Bookstore dates are the best kind because they effortlessly seem to spark interesting conversation. We had Christmas shopping to do, which meant we were finding ourselves in sections of the bookstore we normally wouldn't be interested in (military history, anyone?), and that means pulling books off the shelf that we haven't seen or considered before. I've been married for years, but was still surprised at the books my husband was interested in, which ones amused him (oh, terrible, terrible poetry!), and what books he considered for our son. You sincerely learn a lot about a person in a bookstore, and it was such an easy way to spend an afternoon together. An hour later, we checked out with several books and checked off several people on our Christmas list feeling refreshed, connected and accomplished. The teamwork of finding gifts for our loved ones, the connection we felt to our loved ones as we considered their tastes and chose books for them personally, and conversations we had together really put us in the holiday spirit of giving, of family, and of appreciating each other. 

Have you ever gone on a bookstore date? How'd it go? Let me know!

David and Goliath: Why You Should Choose Indie Over Amazon
David and Goliath: Why You Should Choose Indie Over Amazon

How many local bookstores have you been to around where you live?  A quick Google search or a peek at Yelp should show you where they are (if you haven't already found them), and they are usually well worth checking out. So many of us turn to Amazon or other online retail giants to get our books. And it works! The website giants are fast, cheap, and efficient, but there are some very good reasons to quit clicking "add to cart" and start checking out bookstores in your neighborhood.

Patronizing local bookstores isn't just about you and your books. I'd much rather spend an extra dollar or two, or have to hunt around for a little bit for a title to ensure that time and money goes into my local economy and supports the vibrancy of my community. I do not want to live in a world where a physical bookstore isn't accessible to me, or my neighbors, or to my child.

How many of us have fond memories of wandering bookstores and picking up whats interesting to us on a whim, before the internet had "opinions" on any books, and all we had to rely on was our own judgement? Bookstores give you a chance to discover something new and get lost in a lovely, comforting labyrinth of books that an online experience simply can't match. My local bookstores are cozy, often have a cat or two wandering around, and have excellent bookish people running the show and making great recommendations. You're not just shopping for you, you're creating an experience, interacting with your community, and supporting your local economy all in one enjoyable fell swoop.

There are a few key reasons why supporting indie bookstores is such an important act. 

1. Community - The power of local communities, thankfully is rising. We are seeing more chain stores and restaurants struggling, locavore movements catching on with Farmer's Markets, and locally owned businesses popping up more and more.  Local everything is becoming "cool": just think about headlines recently announcing that Starbucks is losing power in the stock market as people turn to Indie roasters and local cafe's. The tide is turning, my friends, and it's turning because the experience of local business is so personal and excellent in the face of uncaring internet retailers. Plus, bookstores provide a space to host bookclubs, meet authors, and mingle with your neighbors with a shared love of delicious smelling pages and a good story. Who doesn't want to hang out with like minded people and enjoy the process of choosing books? It's half the fun of reading!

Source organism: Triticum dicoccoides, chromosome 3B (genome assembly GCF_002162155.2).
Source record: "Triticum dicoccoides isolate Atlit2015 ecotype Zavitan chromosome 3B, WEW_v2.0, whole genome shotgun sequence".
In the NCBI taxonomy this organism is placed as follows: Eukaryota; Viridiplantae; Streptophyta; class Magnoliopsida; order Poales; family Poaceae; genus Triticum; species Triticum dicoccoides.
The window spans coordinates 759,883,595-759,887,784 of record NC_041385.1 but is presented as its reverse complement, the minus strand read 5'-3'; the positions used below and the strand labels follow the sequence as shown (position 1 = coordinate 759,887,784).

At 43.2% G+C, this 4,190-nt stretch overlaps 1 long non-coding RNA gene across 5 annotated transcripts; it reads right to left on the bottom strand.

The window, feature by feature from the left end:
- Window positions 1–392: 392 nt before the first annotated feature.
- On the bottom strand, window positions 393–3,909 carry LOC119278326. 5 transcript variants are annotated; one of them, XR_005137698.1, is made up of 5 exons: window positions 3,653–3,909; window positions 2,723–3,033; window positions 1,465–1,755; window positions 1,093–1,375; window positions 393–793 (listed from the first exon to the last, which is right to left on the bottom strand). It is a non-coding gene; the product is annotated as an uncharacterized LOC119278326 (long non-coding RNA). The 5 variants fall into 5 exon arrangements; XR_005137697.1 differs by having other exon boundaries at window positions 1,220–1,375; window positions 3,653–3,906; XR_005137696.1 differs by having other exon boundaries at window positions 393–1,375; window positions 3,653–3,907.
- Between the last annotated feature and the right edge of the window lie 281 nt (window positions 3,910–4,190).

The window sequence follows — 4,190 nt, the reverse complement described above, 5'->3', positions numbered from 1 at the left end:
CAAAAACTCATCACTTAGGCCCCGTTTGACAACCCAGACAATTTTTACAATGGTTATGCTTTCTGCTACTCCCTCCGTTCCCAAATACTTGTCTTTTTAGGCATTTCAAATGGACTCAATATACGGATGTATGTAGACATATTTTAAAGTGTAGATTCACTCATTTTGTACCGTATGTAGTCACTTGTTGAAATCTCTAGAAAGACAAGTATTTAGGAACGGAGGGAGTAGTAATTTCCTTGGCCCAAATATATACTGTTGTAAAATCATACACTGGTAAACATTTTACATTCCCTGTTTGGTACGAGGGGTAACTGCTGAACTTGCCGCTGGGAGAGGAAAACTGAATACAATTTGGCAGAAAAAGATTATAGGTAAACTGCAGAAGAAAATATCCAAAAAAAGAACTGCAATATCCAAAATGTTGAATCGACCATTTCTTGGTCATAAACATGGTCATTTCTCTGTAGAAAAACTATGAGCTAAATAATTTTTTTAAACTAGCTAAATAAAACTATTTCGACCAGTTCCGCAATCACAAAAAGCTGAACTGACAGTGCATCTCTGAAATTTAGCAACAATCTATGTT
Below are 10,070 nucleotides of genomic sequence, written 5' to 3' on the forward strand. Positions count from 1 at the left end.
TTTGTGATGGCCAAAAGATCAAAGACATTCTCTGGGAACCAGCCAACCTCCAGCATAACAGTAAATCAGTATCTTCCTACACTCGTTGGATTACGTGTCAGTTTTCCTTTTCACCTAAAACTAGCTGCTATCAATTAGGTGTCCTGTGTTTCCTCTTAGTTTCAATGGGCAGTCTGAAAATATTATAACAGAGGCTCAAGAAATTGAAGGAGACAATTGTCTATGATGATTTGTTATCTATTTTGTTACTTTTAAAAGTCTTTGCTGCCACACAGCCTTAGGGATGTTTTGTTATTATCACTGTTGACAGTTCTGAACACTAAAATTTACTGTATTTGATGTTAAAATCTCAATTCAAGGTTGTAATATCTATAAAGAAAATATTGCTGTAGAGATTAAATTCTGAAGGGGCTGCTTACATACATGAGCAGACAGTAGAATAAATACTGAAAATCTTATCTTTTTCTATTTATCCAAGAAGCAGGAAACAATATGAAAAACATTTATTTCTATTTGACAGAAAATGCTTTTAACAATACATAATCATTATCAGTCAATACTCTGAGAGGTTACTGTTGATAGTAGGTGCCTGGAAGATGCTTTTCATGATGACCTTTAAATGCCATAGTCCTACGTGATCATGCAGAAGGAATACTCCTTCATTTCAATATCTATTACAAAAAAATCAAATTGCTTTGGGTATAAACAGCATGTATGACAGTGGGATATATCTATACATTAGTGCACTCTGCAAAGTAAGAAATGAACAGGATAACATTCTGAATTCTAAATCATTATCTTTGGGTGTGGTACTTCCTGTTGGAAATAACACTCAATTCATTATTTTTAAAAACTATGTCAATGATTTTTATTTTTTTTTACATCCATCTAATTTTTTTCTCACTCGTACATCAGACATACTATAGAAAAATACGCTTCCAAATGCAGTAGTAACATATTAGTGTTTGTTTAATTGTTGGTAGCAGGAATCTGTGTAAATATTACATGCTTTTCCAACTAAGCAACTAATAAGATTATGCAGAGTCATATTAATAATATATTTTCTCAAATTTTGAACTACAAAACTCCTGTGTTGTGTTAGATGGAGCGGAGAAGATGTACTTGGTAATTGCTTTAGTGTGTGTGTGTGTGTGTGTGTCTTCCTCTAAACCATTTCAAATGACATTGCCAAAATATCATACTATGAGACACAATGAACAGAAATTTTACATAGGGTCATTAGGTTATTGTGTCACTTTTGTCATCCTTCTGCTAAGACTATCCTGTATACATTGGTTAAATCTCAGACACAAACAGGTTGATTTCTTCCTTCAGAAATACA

2. Supporting Local Business - Spending your dollars close to home in the single greatest thing you can do to directly improve your own life. When you buy local, that paycheck you just blew on a stack of new novels is being put right back into the place you live and shop and work and raise your own family, which is so important. It makes life where you live more varied, provides more resources, and affects your life in a directly positive way when income and spending flows around your community instead of to a far off retail giant. Plus, the bookstore owner you just chatted with and gave you that great recommendation can put food on the table, pay for swim lessons for their kids, and give back to the community around them, instead of having your money lining the pockets of an already extremely wealthy CEO vacationing in the Hamptons. 

3. Personal Connection - Your local bookstore probably hosts a variety of events to enrich your community. My favorite shop here in Tacoma is a popular gathering place for several book clubs, and provides a space for readers to connect with like minded people in their communities and forge friendships over a love of reading. Going through life without a "tribe" is hard, and local bookstores can facilitate you meeting yours. They are also a reprieve from clicking through a thousand titles on Amazon, aimless and unsure of what to read next, as many of them provide bookseller's personal recommendations and the employees are usually all too happy to talk books and make tailored recommendations for you. The curation of local bookstores also means they showcase a selection of books you WANT to read vs. just a vast unending expanse of books to overwhelm you as you try to wade through them.

4. A Third Space - A third space is somewhere besides home and work that you spend time in; a space that is comfortable and enjoyable for you to be in. Bookstores (and coffee shops!), for me and all of us bookish people, generally fit that bill. My local haunt has two store cats, comfy armchairs scattered around, a mish-mash of rugs, friendly people, and tables and space to sit down with books and pour through them a bit. It's cozy and roomy all at once and just has such a relaxed easy vibe to it. You'll find that different bookstores have different personalities, some are airy and modern, some are crowded and homey, some are whimsical and cozy, it just depends on what you like best!

Do yourself a favor and go out and explore what your local bookstores have to offer; I promise you won't be disappointed, and that extra dollar will be well worth spending. Let me know how it goes and what treasures you find!